top of page
  • Writer's pictureLinda Odhner, with photos by Liz Kufs

Excerpted Inspirations #131

[Jeremiah Barker, Black Beauty’s new owner, drives a London cab, and calls the horse “Jack.”] On Jerry’s return to the rank, there was a a good deal of laughing and chaffing at him, for driving hard to the train for an extra fare, as they said, all against his principles; and they wanted to know how much he had pocketed. “A good deal more than I usually get,” said he, nodding slily; “what he gave me will keep me in little comforts for several days.” “Gammon;” said one. “He’s a humbug,” said another, “preaching to us, and then doing the same himself.” “Look here, mates,” said Jerry, “the gentleman offered me half-a-crown extra, but I didn’t take it; ’twas quite pay enough for me, to see how glad he was to catch that train; and if Jack and I choose to have a quick run now and then, to please ourselves, that’s our business and not yours.” “Well,” said Larry, “you’ll never be a rich man.” “Most likely not,” said Jerry, “but I don’t know that I shall be the less happy for that. I have heard the commandments read a great many times, and I never noticed that any of them said, ‘Thou shalt be rich;’ and there are a good many curious things said in the New Testament about rich men, that I think would make me feel rather queer if I was one of them.” “If you ever do get rich,” said Governor Grey, looking over his shoulder across the top of his cab, “you’ll deserve it, Jerry, and you won’t find a curse come with your wealth. As for you, Larry, you’ll die poor, you spend too much in whipcord.” “Well,” said Larry, “what is a fellow to do when his horse won’t go without it?” “You never take the trouble to see if he will go without it; your whip is always going as if you had the St. Vitus’ Dance in your arm; and if it does not wear you out, it wears your horse out; you know you are always changing your horses, and why? because you never give them any peace or encouragement.” “Well, I have not had good luck,” said Larry, “that’s where it is.” “And you never will,” said the Governor; “Good Luck is rather particular who she rides with, and mostly prefers those who have got common sense and a good heart: at least, that is my experience.” Anna Sewell, Black Beauty (1878), pp. 232-234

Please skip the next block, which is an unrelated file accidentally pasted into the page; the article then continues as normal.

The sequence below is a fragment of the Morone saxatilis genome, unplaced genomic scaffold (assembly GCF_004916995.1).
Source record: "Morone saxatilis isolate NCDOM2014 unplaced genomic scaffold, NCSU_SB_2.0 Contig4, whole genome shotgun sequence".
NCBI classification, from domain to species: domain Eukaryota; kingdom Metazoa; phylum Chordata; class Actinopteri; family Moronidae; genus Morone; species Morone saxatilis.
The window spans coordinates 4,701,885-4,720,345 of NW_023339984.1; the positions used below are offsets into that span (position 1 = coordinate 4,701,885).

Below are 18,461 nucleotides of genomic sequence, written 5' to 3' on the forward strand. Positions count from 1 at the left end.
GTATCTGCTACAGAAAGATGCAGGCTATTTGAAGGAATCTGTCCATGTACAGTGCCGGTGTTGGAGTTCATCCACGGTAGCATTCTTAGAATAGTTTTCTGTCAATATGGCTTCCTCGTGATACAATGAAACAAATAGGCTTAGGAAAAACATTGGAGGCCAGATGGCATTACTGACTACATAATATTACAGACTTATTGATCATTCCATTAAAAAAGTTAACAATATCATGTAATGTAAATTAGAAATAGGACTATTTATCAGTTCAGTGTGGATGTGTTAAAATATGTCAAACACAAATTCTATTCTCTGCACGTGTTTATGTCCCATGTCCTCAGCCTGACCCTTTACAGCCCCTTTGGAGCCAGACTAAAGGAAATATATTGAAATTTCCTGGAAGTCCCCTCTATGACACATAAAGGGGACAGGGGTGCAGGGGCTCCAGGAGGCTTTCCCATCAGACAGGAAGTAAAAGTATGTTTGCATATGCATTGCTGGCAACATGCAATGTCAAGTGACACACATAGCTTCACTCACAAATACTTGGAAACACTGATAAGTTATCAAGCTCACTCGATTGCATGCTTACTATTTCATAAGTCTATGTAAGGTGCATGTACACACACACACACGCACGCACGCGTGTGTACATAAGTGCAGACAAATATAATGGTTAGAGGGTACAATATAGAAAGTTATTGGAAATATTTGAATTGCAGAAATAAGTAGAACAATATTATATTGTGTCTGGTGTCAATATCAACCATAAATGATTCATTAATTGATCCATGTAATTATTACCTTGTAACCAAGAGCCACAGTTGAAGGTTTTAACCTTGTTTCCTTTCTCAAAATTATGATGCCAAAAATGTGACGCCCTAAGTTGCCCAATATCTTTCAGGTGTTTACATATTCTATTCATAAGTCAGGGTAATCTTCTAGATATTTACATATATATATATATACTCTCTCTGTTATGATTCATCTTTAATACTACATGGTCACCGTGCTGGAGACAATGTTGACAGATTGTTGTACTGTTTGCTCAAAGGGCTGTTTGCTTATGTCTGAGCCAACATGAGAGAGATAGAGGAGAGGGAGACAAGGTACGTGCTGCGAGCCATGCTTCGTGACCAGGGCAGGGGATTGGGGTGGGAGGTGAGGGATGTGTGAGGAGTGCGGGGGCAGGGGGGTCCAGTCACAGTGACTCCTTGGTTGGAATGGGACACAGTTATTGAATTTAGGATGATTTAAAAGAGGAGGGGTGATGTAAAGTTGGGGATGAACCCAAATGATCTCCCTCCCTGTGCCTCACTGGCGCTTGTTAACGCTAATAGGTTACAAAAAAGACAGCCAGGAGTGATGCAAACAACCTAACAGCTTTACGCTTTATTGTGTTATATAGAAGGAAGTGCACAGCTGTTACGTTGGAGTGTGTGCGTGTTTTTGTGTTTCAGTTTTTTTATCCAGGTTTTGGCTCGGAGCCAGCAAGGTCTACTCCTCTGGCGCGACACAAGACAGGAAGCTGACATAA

25 views0 comments

Recent Posts

See All


bottom of page